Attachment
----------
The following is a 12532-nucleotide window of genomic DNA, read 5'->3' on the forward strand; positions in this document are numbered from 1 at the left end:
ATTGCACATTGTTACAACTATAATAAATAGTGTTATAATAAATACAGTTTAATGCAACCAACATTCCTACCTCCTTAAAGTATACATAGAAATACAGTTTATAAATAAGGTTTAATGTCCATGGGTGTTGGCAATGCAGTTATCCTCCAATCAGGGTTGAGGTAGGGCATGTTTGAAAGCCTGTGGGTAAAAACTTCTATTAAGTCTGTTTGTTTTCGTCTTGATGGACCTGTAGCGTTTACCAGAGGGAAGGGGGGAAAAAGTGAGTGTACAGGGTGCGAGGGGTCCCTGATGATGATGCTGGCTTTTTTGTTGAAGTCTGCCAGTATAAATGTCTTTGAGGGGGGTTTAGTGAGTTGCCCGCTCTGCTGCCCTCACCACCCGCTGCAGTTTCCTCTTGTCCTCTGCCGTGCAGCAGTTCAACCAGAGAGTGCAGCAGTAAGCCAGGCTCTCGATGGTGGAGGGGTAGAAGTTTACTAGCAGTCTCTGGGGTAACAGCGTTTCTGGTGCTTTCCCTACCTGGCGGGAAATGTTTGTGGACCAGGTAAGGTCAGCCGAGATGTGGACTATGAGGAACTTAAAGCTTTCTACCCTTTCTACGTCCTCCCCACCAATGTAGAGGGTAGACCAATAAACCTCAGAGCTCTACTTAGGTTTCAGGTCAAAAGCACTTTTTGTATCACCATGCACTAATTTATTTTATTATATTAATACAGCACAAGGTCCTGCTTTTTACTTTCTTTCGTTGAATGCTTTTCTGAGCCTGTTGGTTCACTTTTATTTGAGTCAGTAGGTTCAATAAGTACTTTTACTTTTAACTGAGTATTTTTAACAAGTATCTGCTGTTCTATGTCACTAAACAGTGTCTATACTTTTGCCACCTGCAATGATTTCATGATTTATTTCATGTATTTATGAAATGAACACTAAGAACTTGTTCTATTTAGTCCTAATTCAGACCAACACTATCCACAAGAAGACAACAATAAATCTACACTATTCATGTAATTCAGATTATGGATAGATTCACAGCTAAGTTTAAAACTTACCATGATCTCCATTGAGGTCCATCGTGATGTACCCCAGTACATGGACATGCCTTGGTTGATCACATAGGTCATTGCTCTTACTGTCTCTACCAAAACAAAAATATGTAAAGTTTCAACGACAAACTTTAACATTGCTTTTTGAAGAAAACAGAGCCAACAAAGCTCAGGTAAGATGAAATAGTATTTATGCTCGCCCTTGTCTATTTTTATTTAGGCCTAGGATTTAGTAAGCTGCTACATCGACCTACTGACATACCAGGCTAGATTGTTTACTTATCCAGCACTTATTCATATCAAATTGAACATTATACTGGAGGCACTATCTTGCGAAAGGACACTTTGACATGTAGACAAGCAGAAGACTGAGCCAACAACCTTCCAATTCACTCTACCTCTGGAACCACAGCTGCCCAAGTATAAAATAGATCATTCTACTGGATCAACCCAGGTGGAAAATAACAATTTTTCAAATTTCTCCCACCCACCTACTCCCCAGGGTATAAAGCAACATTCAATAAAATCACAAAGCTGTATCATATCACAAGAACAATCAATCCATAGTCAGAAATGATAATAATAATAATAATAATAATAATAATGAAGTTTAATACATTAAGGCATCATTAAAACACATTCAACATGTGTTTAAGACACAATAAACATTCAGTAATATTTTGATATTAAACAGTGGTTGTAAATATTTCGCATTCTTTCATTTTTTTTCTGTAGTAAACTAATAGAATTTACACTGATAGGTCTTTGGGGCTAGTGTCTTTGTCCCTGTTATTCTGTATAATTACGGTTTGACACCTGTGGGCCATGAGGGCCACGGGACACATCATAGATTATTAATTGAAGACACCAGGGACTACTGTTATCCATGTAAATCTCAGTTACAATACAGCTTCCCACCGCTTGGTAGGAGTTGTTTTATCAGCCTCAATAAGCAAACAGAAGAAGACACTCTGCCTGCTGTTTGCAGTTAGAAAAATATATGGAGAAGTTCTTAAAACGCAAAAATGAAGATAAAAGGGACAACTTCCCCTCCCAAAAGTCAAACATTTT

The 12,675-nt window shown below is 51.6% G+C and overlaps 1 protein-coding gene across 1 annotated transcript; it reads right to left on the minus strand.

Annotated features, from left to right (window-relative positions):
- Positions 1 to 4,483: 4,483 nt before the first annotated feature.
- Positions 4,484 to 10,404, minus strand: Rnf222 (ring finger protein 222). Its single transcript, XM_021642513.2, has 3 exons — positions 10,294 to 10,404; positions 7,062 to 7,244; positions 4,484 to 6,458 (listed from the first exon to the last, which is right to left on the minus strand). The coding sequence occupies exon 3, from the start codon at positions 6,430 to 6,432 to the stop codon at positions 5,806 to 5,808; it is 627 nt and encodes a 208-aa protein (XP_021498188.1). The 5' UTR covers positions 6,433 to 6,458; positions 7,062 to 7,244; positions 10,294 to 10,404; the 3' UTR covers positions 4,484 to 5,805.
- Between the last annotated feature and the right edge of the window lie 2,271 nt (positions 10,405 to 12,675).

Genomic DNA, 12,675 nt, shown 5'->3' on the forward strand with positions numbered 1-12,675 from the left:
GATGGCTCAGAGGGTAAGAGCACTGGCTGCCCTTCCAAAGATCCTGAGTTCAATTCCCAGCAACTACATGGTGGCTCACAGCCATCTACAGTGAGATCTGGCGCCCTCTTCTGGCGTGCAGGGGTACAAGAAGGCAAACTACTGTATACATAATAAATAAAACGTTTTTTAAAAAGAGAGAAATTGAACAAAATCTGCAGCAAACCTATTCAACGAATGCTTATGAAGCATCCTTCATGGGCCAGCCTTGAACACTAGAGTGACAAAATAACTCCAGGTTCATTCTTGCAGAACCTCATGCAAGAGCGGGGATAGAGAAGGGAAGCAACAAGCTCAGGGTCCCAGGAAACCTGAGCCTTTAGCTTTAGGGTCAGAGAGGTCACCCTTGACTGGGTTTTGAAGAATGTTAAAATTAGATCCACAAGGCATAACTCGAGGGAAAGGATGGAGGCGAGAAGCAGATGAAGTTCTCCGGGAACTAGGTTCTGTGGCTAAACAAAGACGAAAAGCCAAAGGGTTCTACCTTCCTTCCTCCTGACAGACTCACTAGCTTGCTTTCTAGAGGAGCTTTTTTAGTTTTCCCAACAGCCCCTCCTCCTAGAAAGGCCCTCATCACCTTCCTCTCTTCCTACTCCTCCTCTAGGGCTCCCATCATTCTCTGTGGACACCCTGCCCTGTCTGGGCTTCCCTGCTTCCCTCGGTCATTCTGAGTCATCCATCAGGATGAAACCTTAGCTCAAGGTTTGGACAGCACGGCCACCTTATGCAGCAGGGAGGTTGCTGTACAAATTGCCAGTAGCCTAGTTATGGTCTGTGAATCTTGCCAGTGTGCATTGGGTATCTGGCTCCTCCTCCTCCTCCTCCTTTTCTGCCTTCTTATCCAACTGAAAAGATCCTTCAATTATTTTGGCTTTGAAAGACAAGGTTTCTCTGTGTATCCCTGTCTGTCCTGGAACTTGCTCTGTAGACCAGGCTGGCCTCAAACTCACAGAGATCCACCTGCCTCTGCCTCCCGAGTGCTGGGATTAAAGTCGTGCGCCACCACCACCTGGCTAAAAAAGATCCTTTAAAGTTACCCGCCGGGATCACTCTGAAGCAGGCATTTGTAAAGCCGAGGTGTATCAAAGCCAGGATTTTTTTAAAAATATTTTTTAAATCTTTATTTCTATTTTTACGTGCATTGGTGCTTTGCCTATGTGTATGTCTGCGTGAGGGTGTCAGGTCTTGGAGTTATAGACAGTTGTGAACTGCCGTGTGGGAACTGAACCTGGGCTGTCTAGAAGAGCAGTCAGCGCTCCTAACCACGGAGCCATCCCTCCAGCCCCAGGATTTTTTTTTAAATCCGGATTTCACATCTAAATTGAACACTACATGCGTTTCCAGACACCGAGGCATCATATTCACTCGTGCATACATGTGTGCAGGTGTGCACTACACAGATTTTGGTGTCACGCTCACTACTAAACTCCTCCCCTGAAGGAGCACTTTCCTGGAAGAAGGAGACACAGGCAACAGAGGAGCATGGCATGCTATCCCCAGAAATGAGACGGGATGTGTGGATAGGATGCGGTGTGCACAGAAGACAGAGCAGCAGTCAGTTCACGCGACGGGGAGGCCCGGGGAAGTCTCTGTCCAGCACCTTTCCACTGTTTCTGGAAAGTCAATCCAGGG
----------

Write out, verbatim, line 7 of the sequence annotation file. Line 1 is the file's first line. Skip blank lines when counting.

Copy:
- Between the last annotated feature and the right edge of the window lie 2,271 nt (positions 10,405 to 12,675).